More than two years after it crashed, U.S. air safety investigators have concluded the co-pilot of EgyptAir Flight 990 deliberately caused the plane to plunge into the Atlantic Ocean, killing all 217 people on board. Egypt refuses to accept the findings, saying more investigation is needed.
This exhaustive investigation has finally been brought to a close but its findings have not ended what continues to be debate over the cause.
The National Transportation Safety Board concludes the Boeing 767 was deliberately brought down about 30 minutes after taking off from New York bound for Cairo by relief pilot Gamil al-Batouti. Without mentioning a motive, the report says he cut power to engines, plunging the plane toward the sea and into a descent so steep that another pilot who rushed into the cockpit was unable to reverse it.
Since the start of the investigation, the Egyptian government, which owns the airline, has refused to accept evidence of sabotage, suggesting a pilot nearing retirement and flying a lucrative route would have no motive to commit suicide.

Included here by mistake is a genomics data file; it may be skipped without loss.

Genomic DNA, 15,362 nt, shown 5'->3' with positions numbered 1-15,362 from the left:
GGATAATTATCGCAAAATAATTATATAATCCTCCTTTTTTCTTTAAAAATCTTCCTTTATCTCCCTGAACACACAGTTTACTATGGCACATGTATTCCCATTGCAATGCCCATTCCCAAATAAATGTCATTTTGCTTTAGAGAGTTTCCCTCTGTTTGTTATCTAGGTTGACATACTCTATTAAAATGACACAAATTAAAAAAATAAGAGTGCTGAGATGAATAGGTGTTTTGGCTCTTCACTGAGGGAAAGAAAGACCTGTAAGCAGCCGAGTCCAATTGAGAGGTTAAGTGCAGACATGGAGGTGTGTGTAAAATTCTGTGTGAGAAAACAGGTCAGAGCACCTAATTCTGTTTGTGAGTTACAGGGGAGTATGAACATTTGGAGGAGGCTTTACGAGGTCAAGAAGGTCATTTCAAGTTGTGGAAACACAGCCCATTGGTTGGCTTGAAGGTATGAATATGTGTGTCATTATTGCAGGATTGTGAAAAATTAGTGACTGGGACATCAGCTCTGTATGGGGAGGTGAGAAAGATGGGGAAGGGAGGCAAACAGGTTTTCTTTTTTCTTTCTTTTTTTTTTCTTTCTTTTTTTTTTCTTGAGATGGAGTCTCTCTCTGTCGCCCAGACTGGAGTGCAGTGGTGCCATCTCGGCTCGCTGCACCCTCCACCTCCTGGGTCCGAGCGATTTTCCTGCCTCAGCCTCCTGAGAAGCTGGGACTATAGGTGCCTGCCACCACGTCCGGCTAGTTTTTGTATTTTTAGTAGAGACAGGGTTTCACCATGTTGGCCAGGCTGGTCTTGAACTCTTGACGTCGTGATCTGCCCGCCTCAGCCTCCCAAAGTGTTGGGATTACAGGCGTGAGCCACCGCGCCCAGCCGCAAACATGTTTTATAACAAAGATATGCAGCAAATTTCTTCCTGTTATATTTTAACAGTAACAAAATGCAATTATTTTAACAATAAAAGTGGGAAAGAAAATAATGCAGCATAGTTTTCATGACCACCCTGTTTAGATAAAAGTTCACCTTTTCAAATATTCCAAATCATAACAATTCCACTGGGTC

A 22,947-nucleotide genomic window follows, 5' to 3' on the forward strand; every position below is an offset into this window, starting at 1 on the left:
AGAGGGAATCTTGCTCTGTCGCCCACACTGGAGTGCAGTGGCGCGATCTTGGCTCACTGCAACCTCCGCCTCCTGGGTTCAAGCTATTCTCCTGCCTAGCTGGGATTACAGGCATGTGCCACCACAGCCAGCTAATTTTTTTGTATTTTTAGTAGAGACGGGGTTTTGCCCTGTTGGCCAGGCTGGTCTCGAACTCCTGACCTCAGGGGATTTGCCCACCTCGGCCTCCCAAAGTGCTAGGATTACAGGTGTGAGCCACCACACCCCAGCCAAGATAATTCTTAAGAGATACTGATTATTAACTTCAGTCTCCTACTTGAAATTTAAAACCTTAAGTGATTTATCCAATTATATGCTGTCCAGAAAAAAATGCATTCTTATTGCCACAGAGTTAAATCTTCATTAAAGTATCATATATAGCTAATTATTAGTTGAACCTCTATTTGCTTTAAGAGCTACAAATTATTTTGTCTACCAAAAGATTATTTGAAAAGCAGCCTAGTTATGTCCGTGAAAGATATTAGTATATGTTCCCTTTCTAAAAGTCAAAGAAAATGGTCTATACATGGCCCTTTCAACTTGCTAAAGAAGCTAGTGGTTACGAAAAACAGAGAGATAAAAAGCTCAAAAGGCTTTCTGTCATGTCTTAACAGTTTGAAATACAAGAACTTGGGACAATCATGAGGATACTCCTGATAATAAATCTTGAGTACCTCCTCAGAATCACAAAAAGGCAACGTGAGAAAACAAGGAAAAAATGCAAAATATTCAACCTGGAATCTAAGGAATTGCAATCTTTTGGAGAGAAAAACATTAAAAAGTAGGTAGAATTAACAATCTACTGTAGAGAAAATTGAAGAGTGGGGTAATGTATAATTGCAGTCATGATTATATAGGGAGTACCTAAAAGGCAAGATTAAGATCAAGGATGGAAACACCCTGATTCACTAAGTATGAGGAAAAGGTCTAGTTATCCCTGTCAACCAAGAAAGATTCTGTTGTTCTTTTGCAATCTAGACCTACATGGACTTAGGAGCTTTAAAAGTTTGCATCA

Jim Brokaw lost his father and stepmother in the crash. "It's clear to me that there is a powerful, cultural taboo against suicide and that the destruction of an aircraft by one of the crew members is a point of powerful national shame," he said.
The Egyptian government had no comment on this final report. But EgyptAir still believes more investigation is needed before the NTSB can draw conclusions, especially into what the airline believes could be possible problems with the plane's tail.
"The people from the NTSB that I've spoken with have said the Egyptians absolutely questioned every aspect of the investigation," he said. "They threw up every obstacle to bringing the investigation to a close. They forced the NTSB to go back out into the north Atlantic to recover parts of the wreckage that NTSB thought were wholly irrelevant to the cause of the crash. It seems to me clear that they knew that the NTSB's conclusion would be that the aircraft was deliberately destroyed."
More than 100 Americans died in the crash and the extensive investigation has led to strains in U.S./Egyptian relations, as well as a host of civil lawsuits. Even though EgyptAir refuses to accept the findings of this investigation, the airline has accepted liability and has begun reaching settlements with many of the families who lost relatives on the doomed flight.